Desegregation of America’s neighborhoods can save blacks and Hispanics from being killed by police officers, according to a study published in the Social Science & Medicine journal.
The researchers, led by Odis Johnson Jr., a sociology professor at Washington University in St. Louis, analyzed a database that included details on nearly 1,700 fatal interactions with police (FIP) that occurred across the U.S. from May 2013 to January 2015.
The researchers concluded that low levels of racial segregation dramatically reduce the risks of black males being killed by police officers. higher levels of segregation increased the odds for Hispanic males.
“Black males’ odds of a FIP were dramatically lowered in neighborhoods with a relatively low percentage of black residents,” the researchers write. “This suggests that racially mixed neighborhoods to some degree shield black males from police homicides.”
Furthermore, in neighborhoods with high levels of income inequality, such as poor areas undergoing gentrification, males of color face a higher risk of being killed during interactions with police; Hispanic men face the highest risk.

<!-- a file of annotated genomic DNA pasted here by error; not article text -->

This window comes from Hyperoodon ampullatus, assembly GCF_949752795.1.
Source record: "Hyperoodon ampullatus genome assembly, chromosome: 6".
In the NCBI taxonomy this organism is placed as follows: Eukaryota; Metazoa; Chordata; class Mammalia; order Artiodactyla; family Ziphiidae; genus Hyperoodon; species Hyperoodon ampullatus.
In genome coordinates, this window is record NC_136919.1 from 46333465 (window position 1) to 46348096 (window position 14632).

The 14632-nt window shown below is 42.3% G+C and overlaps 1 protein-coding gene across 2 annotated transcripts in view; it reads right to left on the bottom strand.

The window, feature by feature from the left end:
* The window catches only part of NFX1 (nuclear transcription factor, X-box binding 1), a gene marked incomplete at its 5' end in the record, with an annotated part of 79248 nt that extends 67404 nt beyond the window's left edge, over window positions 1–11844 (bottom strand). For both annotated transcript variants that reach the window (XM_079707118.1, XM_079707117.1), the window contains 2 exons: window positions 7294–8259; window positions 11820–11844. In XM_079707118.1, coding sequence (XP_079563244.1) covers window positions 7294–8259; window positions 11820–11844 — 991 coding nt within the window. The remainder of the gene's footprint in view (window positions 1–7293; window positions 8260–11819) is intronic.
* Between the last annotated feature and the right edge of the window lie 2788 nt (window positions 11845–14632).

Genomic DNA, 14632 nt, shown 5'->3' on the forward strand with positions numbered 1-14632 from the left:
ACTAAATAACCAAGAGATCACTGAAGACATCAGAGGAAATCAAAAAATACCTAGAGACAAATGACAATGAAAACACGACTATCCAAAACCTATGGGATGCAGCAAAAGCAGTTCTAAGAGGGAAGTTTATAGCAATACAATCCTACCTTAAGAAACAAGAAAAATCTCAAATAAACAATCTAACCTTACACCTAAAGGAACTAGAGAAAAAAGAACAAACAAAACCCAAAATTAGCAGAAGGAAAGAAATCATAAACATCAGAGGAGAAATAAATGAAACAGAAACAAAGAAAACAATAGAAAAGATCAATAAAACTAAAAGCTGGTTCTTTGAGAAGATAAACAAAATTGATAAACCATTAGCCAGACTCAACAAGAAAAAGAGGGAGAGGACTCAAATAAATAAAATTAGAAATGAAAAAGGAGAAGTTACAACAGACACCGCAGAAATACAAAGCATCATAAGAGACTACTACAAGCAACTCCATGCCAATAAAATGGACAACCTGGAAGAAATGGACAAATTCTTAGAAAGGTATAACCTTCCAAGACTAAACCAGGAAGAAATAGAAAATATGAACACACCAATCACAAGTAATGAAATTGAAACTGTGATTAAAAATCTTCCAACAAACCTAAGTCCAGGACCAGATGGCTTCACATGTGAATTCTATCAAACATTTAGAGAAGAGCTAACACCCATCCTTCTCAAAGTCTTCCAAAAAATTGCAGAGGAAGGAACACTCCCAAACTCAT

“Our results concerning Hispanic males are perhaps the most important that we oﬀer, since one could argue the majority of media and public attention about FIPs have concerned black males,” the researchers write.
“This analysis in contrast suggest that we should give careful consideration to the geospatial and institutional circumstances in which the odds of having FIPs becomes greatest for particular race-gender classiﬁcations, rather than assuming black males are placed at greatest risk in all contexts.”
The findings support the work of historian Richard Rothstein, a distinguished fellow of the Economic Policy Institute.
In his latest book, “The Color of Law,” Rothstein chronicles the history of racial segregation in the U.S., pinpointing President Franklin D. Roosevelt’s New Deal of the 1930s as the start of a deliberate government plan to create and enforce residential segregation.
Rothstein contends that systemic residential segregation continues to champion inequality and injustice in all areas.
Although America’s demographics have been gradually changing, with one study predicting that whites in the U.S. will become a “minority” by 2045, an investigation by the Washington Post shows that neighborhoods are still deeply segregated.
A full copy of the current study can be downloaded here.
J. Gabriel Ware is a contributing writer for The Crime Report.